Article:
Then there was the day when I boarded a bus with a few other tourists as we were promised the chance to ‘swim with dolphins!’—I have of course attempted to do this in the past, but never could I have imagined that I would have such an experience as I did that day! As we walked out onto the beach I froze in my place, entirely awestruck by the beauty that surrounded me—such blue and such white. The place where the water met the sky was hardly discernable, for their colors blended seamlessly. And then, as our boat tuttered out to sea and came to stop, rocking slowly and steadily, we caught our first glimpse of the dolphins, their grey glossy fins there to greet us at the water’s surface. Fins ready, goggles on, snorkel set and we heard our captain shout, “Now! Jump!!” As I took my first plunge from the warm wooden boat, the thoughts raced through my mind: “how deep is it??” and “will the dolphins mind us?” And then quick, cold water surrounded me which I welcomed with a fast gasp of air. Below and around me was the crystal water, the ocean floor about 30 feet below, and to my right, about 20 dolphins ever-gracefully and beautifully flying together. Their fins hardly moved against the water, except for that of the baby dolphin who played alongside her mother as they traveled with the group. We had to paddle hard to keep up with the dolphins who raced on below us, though they never seemed to labor or make a movement of effort. Then, every so often the family of dolphins would slowly rise up toward us and make their push into the surface with a fast spray of water. Once we saw the baby dolphin leap into the air with joy or fright or playfulness. Though we were swimming quite with them, I always felt like such a bystander, beholding an entirely different civilization below me. I could hear their conversations of squeeks and chirps all along the way, beneath the water. It was so incredible.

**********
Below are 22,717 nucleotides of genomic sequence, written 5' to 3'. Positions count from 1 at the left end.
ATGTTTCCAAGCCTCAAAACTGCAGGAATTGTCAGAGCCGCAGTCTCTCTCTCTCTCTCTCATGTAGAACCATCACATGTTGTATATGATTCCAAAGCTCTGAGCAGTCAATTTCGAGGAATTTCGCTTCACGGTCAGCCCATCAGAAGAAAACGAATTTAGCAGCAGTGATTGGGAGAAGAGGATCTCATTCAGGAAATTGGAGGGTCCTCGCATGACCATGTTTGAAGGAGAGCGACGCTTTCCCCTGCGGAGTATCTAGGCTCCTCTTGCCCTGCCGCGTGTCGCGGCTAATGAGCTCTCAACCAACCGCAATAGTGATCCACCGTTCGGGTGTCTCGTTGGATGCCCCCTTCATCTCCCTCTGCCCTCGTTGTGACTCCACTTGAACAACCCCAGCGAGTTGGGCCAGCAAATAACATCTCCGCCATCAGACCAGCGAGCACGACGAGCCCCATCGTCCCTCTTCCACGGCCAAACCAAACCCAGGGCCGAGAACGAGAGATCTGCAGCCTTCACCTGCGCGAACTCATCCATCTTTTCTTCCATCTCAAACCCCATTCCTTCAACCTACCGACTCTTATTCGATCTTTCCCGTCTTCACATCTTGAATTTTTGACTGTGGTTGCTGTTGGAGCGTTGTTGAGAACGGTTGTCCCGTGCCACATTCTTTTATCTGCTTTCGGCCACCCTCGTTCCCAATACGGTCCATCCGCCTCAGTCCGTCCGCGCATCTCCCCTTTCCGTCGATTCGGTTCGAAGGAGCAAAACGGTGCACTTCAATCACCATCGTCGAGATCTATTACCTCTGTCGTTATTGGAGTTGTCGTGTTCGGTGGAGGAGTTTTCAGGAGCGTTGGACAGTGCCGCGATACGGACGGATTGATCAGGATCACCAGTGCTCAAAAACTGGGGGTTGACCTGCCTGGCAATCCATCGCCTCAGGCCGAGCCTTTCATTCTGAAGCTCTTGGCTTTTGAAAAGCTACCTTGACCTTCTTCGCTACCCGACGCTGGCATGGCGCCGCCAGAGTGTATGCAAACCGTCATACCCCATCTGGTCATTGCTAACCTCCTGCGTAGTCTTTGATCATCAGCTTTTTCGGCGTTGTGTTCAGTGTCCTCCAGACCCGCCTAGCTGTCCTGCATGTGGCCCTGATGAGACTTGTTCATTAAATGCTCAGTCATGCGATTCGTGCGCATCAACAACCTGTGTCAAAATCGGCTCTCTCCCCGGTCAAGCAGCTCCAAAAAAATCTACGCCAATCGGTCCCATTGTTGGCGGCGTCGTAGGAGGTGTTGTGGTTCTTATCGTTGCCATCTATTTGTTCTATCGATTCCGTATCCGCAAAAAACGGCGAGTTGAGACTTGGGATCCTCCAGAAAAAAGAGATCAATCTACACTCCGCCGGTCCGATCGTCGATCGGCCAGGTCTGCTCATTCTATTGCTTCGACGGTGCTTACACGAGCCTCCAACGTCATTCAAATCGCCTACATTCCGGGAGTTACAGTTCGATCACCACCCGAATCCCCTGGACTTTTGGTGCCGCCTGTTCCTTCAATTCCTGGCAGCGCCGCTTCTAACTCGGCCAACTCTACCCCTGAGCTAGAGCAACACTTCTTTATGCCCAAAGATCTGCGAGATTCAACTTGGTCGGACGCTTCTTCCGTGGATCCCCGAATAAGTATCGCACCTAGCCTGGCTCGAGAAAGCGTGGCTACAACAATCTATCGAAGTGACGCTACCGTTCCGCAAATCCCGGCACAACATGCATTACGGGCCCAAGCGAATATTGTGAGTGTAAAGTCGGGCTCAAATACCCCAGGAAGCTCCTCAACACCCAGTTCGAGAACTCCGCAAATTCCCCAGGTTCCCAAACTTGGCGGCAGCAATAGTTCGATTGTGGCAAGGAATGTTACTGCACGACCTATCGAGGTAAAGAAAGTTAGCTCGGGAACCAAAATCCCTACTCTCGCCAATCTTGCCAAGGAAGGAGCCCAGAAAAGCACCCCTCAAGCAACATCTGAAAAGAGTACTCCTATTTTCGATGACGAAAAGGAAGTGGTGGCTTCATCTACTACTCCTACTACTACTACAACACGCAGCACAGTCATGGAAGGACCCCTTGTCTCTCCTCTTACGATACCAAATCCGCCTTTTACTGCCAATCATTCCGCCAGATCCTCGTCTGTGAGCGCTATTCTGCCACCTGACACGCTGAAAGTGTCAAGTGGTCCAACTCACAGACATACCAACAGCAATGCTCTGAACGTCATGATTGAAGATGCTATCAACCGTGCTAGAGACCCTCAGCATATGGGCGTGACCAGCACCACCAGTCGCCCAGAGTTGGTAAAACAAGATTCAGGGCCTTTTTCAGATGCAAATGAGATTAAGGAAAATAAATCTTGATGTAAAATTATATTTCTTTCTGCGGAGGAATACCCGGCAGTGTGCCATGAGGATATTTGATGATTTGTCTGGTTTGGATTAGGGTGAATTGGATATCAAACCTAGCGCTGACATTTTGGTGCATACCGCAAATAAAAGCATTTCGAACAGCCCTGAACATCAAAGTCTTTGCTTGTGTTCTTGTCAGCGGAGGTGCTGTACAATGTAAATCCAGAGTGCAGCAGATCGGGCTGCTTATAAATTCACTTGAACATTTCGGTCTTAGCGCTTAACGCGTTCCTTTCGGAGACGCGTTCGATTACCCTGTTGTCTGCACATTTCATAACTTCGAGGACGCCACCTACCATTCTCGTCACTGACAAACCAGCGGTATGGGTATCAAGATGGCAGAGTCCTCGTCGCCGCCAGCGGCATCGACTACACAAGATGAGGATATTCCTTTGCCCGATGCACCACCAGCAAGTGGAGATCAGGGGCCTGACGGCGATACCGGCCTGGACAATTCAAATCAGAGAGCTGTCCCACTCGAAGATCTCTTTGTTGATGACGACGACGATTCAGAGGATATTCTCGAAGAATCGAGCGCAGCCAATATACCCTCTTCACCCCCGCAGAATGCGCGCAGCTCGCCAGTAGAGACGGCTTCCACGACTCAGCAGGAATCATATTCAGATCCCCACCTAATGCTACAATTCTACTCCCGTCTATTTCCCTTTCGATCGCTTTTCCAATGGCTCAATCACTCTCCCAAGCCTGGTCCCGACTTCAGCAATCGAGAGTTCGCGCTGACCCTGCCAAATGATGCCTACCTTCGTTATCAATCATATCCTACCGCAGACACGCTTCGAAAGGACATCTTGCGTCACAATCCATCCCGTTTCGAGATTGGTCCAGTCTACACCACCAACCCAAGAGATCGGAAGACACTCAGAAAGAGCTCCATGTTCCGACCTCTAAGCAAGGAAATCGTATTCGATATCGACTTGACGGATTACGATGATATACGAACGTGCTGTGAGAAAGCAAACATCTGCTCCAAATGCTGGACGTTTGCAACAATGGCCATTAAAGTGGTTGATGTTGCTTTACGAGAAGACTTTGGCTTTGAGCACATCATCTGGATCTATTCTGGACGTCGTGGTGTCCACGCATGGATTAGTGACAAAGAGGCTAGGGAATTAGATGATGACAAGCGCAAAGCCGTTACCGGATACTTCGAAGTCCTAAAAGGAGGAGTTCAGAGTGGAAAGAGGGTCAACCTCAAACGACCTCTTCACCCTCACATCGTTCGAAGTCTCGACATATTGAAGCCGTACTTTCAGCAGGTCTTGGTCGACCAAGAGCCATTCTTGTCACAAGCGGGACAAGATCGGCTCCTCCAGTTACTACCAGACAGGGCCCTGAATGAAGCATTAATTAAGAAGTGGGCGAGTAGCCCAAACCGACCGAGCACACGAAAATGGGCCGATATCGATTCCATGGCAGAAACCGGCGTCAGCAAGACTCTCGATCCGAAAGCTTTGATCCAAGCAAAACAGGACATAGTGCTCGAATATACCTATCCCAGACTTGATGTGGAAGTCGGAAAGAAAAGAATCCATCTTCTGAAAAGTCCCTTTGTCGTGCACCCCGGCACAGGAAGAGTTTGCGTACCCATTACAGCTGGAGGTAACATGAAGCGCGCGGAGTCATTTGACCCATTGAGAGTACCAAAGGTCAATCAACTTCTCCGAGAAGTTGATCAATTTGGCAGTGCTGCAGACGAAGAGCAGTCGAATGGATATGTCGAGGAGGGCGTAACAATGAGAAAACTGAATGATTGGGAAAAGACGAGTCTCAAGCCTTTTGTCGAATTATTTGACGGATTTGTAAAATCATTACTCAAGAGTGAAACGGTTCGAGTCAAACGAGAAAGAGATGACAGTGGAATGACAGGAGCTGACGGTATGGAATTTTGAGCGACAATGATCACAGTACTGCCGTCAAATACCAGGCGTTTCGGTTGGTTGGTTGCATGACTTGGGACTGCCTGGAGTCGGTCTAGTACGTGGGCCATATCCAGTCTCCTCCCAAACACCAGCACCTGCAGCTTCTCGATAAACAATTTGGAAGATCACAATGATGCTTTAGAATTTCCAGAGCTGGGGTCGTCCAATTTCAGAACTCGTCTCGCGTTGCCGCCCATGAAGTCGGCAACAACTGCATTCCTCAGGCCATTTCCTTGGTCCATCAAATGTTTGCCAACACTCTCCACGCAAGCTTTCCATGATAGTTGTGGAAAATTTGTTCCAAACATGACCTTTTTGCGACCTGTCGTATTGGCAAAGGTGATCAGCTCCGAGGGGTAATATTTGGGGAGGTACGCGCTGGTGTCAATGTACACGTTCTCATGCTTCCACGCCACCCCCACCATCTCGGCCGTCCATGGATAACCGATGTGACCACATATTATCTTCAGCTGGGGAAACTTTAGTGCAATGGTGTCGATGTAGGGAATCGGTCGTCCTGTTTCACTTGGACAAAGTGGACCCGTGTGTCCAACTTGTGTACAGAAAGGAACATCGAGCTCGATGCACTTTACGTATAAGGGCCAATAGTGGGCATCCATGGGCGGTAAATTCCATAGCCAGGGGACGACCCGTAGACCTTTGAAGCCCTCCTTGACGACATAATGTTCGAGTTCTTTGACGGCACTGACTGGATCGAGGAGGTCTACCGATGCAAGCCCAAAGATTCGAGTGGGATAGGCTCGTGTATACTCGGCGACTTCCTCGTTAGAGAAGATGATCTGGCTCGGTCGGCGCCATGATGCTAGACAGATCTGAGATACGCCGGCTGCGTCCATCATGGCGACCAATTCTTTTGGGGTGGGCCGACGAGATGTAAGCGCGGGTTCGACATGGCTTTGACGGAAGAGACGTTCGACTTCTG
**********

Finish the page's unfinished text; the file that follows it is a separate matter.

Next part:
On the same day, we went to a jungle park where, after a short hike through tall, green, wet trees we could find friendly and small monkeys all around us. They were not afraid of us, though they were quite wild and on their own. At one point, I walked by one of them and it held on to my leg! I voiced a noise of concern and it scampered away a few feet in fear. We both looked back at each other in curiosity at what sound the other had made.
A few days later, Alison and I rode a boat a ways to an incredibly beautiful snorkeling spot. Again, I took the icy jump into deep and endlessly clear water. This time, schools of multi-colored fish surrounded me, seemingly unbothered by my presence. Every so often I would take a big gulp of air and dive down among them so that I could be alone and swimming within their school, looking up at surface of the water from below.
The food was incredibly delicious everywhere and we were able to stay in lovely back-packers lodges for about $12 a day—breakfast included!
Stonetown, the main city in Zanzibar, enthralled us with its beautifully ornate architecture and intimately winding alleys and streets. On the second-to-last day, our friends Cameron and Simone arrived to spend some days there as well. We were greeted with their laughter and stories for many hours before we had to leave them and the island behind.
After getting henna tattoos, a tan, a lot of sleep, and incredible memories to keep forever, I am very happy to be back in Arusha. Please do go to Zanzibar if ever possible.